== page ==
Introduction: Meningiomas are the most common primary tumor of the central nervous system. Although most are cured by surgery, 20% recur and tend to be minimally responsive to systemic therapy. A major impediment to the treatment is that the somatic genetic events driving meningioma oncogenesis are poorly understood. Although recurrent losses of chromosomes 22q (containing NF2), 6q, and 14q have been detected, no genes other than NF2 have been convincingly linked to meningioma oncogenesis.
Methods: DNA from seventeen grade I meningiomas and paired blood normals was subjected to next-generation sequencing (11 by 60x whole genome and 6 by exome-capture sequencing). Sequences were analyzed by algorithms for detection of somatic mutations, indels, translocation/rearrangements, and copy number alterations. A mutational significance algorithm (MutSig) was then used to determine significant, recurrent events.
Results: As expected, the NF2 gene was identified as the top hit, with over half of tumors harboring nonsense mutations, frame-shift indels, or splice site mutations leading to NF2 disruption. One sample had a translocation affecting the NF2 gene and a nearby region of chr22. All samples with NF2 mutations also showed copy number loss on chr22. In addition, several known cancer driver mutations (some clinically actionable) were seen co-occurring with NF2 mutation. Interestingly, we identified a subset of meningiomas that do not harbor NF2 loss, and seek to explain the development of these tumors by their spectrum of somatic DNA alterations. These may represent novel oncogenes and tumor suppressors driving meningioma tumorigenesis.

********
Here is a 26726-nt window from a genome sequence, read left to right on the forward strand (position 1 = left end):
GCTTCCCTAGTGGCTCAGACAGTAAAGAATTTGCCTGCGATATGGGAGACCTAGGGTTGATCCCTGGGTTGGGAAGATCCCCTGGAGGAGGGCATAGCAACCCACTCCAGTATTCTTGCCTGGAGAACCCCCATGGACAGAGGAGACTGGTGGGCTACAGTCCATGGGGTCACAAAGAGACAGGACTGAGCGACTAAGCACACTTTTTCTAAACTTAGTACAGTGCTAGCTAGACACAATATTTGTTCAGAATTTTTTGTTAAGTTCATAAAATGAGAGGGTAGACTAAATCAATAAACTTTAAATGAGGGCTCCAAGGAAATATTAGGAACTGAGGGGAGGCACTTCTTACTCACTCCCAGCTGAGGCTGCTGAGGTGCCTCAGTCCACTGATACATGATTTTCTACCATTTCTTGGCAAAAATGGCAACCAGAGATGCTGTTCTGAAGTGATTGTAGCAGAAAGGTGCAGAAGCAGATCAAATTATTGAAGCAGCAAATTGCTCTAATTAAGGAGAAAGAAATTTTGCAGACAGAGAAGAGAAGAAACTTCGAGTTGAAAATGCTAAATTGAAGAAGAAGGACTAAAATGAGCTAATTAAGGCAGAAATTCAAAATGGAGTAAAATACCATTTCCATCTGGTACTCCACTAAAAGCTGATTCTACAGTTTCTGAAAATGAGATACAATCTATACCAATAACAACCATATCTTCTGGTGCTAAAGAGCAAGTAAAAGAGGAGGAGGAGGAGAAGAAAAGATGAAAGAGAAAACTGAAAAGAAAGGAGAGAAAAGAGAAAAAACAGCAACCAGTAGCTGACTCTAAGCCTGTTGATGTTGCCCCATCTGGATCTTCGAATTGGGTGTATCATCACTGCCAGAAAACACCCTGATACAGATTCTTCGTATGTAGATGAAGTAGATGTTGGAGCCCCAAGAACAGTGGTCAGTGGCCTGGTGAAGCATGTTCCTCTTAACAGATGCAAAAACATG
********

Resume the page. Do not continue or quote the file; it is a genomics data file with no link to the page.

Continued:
Conclusions: While a majority of the grade I meningiomas we studied showed the classic "two-hit" pattern of somatic mutation and loss of heterozygosity in NF2, we identified a subset of tumors that are NF2-wild-type and discuss the genetic events in these samples that may be affecting novel oncogenes or tumor suppressors.
Patient Care: The comprehensive identification of all somatic genetic events in meningiomas has the potential to transform our understanding of this disease.
Learning Objectives: To comprehensively understand the genetic events leading to development of grade I meningiomas.